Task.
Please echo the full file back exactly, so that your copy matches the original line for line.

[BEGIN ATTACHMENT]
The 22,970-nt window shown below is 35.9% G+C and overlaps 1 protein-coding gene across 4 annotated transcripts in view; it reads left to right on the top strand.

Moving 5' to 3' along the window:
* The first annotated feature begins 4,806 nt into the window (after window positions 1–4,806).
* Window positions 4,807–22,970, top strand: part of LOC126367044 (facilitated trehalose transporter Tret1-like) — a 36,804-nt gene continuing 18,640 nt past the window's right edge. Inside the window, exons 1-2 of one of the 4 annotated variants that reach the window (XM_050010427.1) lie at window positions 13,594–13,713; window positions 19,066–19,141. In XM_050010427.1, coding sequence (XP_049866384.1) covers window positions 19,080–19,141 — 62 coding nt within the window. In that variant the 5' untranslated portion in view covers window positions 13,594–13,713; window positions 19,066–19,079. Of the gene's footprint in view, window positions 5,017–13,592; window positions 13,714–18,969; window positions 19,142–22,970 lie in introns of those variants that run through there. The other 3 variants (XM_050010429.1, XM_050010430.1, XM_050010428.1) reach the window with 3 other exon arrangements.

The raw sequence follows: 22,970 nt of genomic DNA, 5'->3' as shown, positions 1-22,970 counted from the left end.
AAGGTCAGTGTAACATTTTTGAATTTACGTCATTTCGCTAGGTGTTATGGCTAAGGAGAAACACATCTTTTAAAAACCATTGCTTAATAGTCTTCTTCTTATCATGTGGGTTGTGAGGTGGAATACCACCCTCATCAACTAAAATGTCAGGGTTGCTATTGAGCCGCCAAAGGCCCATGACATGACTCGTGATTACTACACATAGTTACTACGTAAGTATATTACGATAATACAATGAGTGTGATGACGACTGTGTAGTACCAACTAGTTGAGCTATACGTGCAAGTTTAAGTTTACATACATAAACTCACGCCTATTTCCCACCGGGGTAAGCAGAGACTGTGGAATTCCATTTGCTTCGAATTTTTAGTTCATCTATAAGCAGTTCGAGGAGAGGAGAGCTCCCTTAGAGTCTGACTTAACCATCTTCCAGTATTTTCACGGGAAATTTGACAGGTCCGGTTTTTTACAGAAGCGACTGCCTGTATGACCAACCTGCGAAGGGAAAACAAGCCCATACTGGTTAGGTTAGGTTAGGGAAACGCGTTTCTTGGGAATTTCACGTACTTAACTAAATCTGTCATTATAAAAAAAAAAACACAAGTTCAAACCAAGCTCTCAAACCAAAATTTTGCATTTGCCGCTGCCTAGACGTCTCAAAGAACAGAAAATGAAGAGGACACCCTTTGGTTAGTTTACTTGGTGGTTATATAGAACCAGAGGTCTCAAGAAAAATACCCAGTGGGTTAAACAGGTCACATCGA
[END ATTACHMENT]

The 22,970-nt window shown below is 35.9% G+C and overlaps 1 protein-coding gene across 4 annotated transcripts in view; it reads left to right on the top strand.

Moving 5' to 3' along the window:
* The first annotated feature begins 4,806 nt into the window (after window positions 1–4,806).
* Window positions 4,807–22,970, top strand: part of LOC126367044 (facilitated trehalose transporter Tret1-like) — a 36,804-nt gene continuing 18,640 nt past the window's right edge. Inside the window, exons 1-2 of one of the 4 annotated variants that reach the window (XM_050010427.1) lie at window positions 13,594–13,713; window positions 19,066–19,141. In XM_050010427.1, coding sequence (XP_049866384.1) covers window positions 19,080–19,141 — 62 coding nt within the window. In that variant the 5' untranslated portion in view covers window positions 13,594–13,713; window positions 19,066–19,079. Of the gene's footprint in view, window positions 5,017–13,592; window positions 13,714–18,969; window positions 19,142–22,970 lie in introns of those variants that run through there. The other 3 variants (XM_050010429.1, XM_050010430.1, XM_050010428.1) reach the window with 3 other exon arrangements.

The raw sequence follows: 22,970 nt of genomic DNA, 5'->3' as shown, positions 1-22,970 counted from the left end.
AAGGTCAGTGTAACATTTTTGAATTTACGTCATTTCGCTAGGTGTTATGGCTAAGGAGAAACACATCTTTTAAAAACCATTGCTTAATAGTCTTCTTCTTATCATGTGGGTTGTGAGGTGGAATACCACCCTCATCAACTAAAATGTCAGGGTTGCTATTGAGCCGCCAAAGGCCCATGACATGACTCGTGATTACTACACATAGTTACTACGTAAGTATATTACGATAATACAATGAGTGTGATGACGACTGTGTAGTACCAACTAGTTGAGCTATACGTGCAAGTTTAAGTTTACATACATAAACTCACGCCTATTTCCCACCGGGGTAAGCAGAGACTGTGGAATTCCATTTGCTTCGAATTTTTAGTTCATCTATAAGCAGTTCGAGGAGAGGAGAGCTCCCTTAGAGTCTGACTTAACCATCTTCCAGTATTTTCACGGGAAATTTGACAGGTCCGGTTTTTTACAGAAGCGACTGCCTGTATGACCAACCTGCGAAGGGAAAACAAGCCCATACTGGTTAGGTTAGGTTAGGGAAACGCGTTTCTTGGGAATTTCACGTACTTAACTAAATCTGTCATTATAAAAAAAAAAACACAAGTTCAAACCAAGCTCTCAAACCAAAATTTTGCATTTGCCGCTGCCTAGACGTCTCAAAGAACAGAAAATGAAGAGGACACCCTTTGGTTAGTTTACTTGGTGGTTATATAGAACCAGAGGTCTCAAGAAAAATACCCAGTGGGTTAAACAGGTCACATCGA